|Bulk Carrier Definition|
This issue essentially concerns the definition of an exemption to the all encompassing definition “intended primarily to carry dry cargo in bulk”. Traditional bulk carriers, with hopper and topside tanks, are not at issue and have a clear definition in the CSR rules and in parts of SOLAS. However, some vessel, such as multipurpose or general cargo ships, occasionally carry dry cargo in bulk and it is argued that they should not have to comply with all of the bulk carrier requirements.
Intercargo’s position is that:
(i) If a ship is primarily designed to carry dry cargoes in bulk, that is, it is designed in the first instance around dry bulk cargoes, then it should be designated a bulk carrier and comply with the pertinent requirements of SOLAS including chapter XII.
(ii) When a ship is primarily designed to carry other cargoes, for example designed around containers and break bulk, and only occasionally carries dry bulk cargo then it is not appropriate to use the bulk carrier designation. However, any additional risks associated with the carriage of dry bulk cargoes in such a ship should be identified and appropriately regulated.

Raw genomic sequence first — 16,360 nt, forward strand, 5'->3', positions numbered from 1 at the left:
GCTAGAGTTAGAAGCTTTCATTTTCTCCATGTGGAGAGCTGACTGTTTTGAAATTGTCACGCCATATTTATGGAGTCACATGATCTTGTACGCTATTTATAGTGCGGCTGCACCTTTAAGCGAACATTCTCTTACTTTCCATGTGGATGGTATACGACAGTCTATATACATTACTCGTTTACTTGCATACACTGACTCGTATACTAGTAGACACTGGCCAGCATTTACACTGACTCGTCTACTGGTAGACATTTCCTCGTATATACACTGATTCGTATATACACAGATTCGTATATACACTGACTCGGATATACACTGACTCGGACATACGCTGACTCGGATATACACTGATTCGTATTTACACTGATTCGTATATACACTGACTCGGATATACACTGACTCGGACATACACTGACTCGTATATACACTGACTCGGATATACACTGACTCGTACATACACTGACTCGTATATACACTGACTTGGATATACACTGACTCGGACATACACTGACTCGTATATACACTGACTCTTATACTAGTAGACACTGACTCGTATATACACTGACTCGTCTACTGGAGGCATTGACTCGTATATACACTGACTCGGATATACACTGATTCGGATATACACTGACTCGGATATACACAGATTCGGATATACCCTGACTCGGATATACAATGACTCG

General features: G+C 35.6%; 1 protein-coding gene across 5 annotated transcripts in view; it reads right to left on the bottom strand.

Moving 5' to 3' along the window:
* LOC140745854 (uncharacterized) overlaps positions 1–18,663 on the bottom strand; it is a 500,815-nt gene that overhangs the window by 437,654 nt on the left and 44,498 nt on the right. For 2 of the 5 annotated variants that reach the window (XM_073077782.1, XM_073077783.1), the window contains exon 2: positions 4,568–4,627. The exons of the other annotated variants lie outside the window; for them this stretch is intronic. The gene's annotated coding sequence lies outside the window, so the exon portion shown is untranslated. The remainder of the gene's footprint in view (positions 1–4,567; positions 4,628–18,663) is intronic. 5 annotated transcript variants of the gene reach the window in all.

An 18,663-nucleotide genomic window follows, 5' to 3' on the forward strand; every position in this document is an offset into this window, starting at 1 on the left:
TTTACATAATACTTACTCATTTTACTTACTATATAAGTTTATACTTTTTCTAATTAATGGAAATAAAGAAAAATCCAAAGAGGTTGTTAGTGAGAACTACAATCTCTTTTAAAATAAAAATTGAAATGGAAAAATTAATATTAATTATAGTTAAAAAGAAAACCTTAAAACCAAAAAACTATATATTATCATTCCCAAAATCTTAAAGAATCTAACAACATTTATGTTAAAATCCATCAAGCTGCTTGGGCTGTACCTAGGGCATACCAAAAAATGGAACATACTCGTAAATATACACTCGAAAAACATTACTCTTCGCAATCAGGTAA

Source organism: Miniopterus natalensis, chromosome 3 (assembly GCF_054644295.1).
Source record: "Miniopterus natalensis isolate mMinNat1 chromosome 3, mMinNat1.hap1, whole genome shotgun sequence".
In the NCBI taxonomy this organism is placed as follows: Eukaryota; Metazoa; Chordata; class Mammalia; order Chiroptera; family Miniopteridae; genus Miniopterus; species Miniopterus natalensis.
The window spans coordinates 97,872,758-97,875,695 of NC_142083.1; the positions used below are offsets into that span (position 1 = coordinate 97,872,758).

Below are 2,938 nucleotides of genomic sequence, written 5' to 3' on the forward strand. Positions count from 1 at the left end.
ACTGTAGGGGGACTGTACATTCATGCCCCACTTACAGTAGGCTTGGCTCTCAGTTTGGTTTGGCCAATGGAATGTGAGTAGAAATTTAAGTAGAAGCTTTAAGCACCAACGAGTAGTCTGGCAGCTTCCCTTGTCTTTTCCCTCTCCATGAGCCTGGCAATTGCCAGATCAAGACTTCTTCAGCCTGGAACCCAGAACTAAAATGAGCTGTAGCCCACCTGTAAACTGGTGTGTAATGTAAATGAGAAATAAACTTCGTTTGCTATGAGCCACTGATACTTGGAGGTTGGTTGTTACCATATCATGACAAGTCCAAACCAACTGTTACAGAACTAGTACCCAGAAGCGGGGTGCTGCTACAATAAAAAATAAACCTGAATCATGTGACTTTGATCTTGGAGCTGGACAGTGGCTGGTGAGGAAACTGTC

Summary of Recent Developments
MSC 85, meeting in November/December 2008, adopted a resolution (MSC 277 (85)) on the clarification of the term “bulk carrier”; and guidance for application of regulations to new ships which occasionally carry dry cargos in bulk and are not determined bulk carriers under SOLAS (in reg. XII/1.1 and Ch II-1). It should be noted that this resolution does not change SOLAS, but provides guidance on how to apply relevant SOLAS requirements. While a resolution cannot provide mandatory application dates, governments are urged to apply the guidance to new ships built (keel laid) on or after 1 July 2010.Members please login to read full article
|Last Updated on Tuesday, 17 July 2012 11:00|